Harry Potter and the Deathly Hollows Part I, Directed by David Yates (Warner Bros.; 2010)
9 years and 1,048 minutes of cinema later we’ve finally reached the penultimate installment of the Harry Potter film saga. Pity it’s unbearably boring. Harry Potter and the Deathly Hallows: Part 1 is little more than a chain of nauseatingly confusing climaxes broken up by the occasional joke or somber hug. This is especially disappointing considering the last installment in the series (Harry Potter and the Half-Blood Prince) was such a genuinely fun movie.
By pandering to the Michael Bay crowd, Harry Potter and the Deathly Hallows: Part 1 discards all sense of coherent structure. Whereas Half Blood Prince had its best moments when depicting the microcosm of schoolboy crushes and perceived popularity that is Hogwarts, Deathly Hallows: Part 1 wastes every other moment reminding you just how epic Harry’s ongoing tribulations are. The plot of the film is more like a video game than that of a fantasy film. On top of that, the only actors that get any sustained dramatic screen time are Harry (Daniel Radcliffe), Hermione (Emma Watson) and Ron (Rubert Grint). None of these three are strong enough actors to maintain any sort of apparent chemistry, and most of their extended dramatic scenes are downright painful to watch.
In one particularly disappointing scene, Harry coaxes Hermione into dancing in order to help distract her from the painful reality that everyone they know is being murdered. This scene is meant to serve as a key dramatic turning point- one where we are reminded that the real strength of Harry’s character isn’t his mastery of magic but his compassion. Unfortunately though, a quick montage of smirking and waltzing doesn’t accomplish any of that. Instead it offers only a brief boring respite between two prolonged and desensitizing battles between Harry and the forces of evil.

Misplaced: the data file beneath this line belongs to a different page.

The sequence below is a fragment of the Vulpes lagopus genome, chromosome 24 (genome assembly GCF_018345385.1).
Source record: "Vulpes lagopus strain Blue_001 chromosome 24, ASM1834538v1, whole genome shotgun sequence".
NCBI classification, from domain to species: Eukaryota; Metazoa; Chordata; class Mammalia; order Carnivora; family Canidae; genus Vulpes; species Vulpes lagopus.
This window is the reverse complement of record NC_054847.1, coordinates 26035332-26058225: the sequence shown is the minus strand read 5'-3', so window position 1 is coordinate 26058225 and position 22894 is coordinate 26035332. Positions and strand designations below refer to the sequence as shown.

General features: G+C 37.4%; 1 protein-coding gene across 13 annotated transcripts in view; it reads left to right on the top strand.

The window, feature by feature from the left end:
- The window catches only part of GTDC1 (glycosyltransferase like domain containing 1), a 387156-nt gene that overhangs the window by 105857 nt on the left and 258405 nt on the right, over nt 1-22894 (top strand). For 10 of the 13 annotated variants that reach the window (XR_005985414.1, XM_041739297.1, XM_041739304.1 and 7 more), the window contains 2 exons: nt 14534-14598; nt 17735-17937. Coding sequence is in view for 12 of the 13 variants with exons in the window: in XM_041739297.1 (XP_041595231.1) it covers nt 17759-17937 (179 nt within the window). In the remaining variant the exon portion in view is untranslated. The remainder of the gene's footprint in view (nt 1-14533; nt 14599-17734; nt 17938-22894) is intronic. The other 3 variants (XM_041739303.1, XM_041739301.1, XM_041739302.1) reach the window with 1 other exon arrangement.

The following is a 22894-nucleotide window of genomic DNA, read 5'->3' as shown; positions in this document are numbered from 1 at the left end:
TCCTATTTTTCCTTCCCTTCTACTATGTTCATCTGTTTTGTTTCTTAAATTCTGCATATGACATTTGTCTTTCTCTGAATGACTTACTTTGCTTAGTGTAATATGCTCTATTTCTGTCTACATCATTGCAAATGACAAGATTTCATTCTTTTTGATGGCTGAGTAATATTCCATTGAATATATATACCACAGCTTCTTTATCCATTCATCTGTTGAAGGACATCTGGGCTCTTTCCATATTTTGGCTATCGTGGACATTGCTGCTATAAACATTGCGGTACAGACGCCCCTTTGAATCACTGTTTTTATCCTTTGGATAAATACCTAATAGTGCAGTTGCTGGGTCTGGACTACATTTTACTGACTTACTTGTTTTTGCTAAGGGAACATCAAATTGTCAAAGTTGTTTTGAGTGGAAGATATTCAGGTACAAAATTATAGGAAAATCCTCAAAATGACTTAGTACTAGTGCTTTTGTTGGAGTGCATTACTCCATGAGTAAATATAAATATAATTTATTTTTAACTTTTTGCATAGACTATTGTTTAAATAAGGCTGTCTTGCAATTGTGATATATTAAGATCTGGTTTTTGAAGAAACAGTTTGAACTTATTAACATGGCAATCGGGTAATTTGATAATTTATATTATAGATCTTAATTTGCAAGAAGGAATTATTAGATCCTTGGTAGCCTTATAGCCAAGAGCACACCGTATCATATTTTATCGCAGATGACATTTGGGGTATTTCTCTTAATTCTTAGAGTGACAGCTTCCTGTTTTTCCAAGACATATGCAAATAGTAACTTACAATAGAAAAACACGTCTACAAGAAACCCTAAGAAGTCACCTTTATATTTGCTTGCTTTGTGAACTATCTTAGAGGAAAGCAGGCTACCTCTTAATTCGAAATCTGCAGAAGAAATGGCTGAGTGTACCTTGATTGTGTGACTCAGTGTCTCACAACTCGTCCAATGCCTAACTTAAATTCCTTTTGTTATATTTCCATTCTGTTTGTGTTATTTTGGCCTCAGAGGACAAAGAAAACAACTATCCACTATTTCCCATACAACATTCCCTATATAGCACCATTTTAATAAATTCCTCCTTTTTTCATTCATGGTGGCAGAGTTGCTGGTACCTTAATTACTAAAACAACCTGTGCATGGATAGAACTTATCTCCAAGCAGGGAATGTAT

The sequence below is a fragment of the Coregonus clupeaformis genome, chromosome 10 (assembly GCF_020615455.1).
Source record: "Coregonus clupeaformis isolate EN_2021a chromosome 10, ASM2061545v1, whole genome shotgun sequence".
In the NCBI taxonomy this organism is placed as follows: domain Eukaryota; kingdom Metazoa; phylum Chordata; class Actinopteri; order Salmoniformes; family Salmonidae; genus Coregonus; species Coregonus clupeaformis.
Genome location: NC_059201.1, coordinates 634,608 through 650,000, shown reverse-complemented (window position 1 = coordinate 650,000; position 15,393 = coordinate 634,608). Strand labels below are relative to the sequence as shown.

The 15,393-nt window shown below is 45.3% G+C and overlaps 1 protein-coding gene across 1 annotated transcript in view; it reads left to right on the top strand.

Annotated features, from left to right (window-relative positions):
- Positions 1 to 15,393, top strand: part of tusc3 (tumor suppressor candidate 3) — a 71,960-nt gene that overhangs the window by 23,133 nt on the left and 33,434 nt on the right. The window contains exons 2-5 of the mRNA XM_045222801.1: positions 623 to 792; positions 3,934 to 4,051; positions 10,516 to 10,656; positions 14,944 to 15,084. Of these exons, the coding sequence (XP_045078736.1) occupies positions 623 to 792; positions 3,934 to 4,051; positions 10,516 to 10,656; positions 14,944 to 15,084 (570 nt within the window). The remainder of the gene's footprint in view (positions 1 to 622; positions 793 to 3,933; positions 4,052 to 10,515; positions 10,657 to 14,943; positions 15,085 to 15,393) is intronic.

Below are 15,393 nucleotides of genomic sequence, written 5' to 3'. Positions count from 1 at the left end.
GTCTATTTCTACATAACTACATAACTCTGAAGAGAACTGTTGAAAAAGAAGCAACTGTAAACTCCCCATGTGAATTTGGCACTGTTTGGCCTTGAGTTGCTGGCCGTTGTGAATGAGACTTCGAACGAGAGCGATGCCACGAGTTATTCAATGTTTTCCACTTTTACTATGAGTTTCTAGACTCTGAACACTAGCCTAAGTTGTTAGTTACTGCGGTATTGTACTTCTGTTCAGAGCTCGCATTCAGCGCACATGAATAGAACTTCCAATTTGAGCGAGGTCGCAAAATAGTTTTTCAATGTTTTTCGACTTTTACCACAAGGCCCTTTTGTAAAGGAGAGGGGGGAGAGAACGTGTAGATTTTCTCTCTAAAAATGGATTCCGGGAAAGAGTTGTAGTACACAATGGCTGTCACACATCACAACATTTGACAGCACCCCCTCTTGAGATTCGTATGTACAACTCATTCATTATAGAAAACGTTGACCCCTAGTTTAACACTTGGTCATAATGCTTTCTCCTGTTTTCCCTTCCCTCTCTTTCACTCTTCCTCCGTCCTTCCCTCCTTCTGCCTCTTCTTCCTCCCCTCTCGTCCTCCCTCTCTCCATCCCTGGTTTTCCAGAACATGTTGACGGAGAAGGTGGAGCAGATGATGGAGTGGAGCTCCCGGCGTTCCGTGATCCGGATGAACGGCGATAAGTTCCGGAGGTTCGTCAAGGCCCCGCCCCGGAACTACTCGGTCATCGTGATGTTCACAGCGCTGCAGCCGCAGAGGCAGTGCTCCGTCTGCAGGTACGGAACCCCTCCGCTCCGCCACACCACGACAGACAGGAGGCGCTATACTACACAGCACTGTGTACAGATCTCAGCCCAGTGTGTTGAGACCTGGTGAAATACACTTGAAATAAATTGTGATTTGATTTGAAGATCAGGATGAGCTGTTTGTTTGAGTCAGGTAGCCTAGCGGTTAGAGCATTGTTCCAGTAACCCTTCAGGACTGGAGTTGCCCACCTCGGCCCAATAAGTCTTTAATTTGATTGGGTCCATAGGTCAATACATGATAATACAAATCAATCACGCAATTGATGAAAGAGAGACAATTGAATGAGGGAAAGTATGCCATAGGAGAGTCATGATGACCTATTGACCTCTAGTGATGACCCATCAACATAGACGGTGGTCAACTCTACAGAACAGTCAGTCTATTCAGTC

Enter the Void, Directed by Gaspar Noe (Wild Bunch; 2010)
Film pioneer Dziga Vertov once said: “I am a mechanical eye. I, a machine, I am showing you a world, the likes of which only I can see;” writer-director Gaspar Noé has taken Vertov’s concept of “Kino-Glaz” (Cine-Eye) to its logical culmination. Enter the Void takes place entirely from the perspective of its main character, Oscar (Nathaniel Brown). Between Noé and cinematographer Benoît Debie, the camera becomes a transient spectre, drifting untethered around, over, and through the skyline of contemporary Tokyo. The viewer isn’t just made to see what Oscar sees; incredibly, anyone watching is forced to feel all of the natural and synthetic highs that distort Oscar’s perceptions. It’s impossible to convey the level of trance that watching this film induces. Each visual distortion, each optic trick, draws in and arrests the viewer to a level I’d previously imagined impossible.
Its visual mastery alone makes Enter the Void a great film. This said, the actual narrative story does have some serious flaws- Oscar is a drug dealer and his sister Linda (Paz de la Huerta) is a stripper; an abundance of flashbacks make it quite clear that both have led very tragic lives. Linda’s codependence issues are romanticized rather than confronted and neither character has any clear purpose or ambition in any of their actions. Each character seems completely numb to their surroundings and none aim to find any purpose amid their existence. While the interactions between the characters are very dramatic, there’s a very apparent lack of complexity. Even in private the characters refuse to exude any sort of personality. As they meander around Tokyo, these traumatized drugged-out patsies react to many things, but seldom act when not provoked to do so.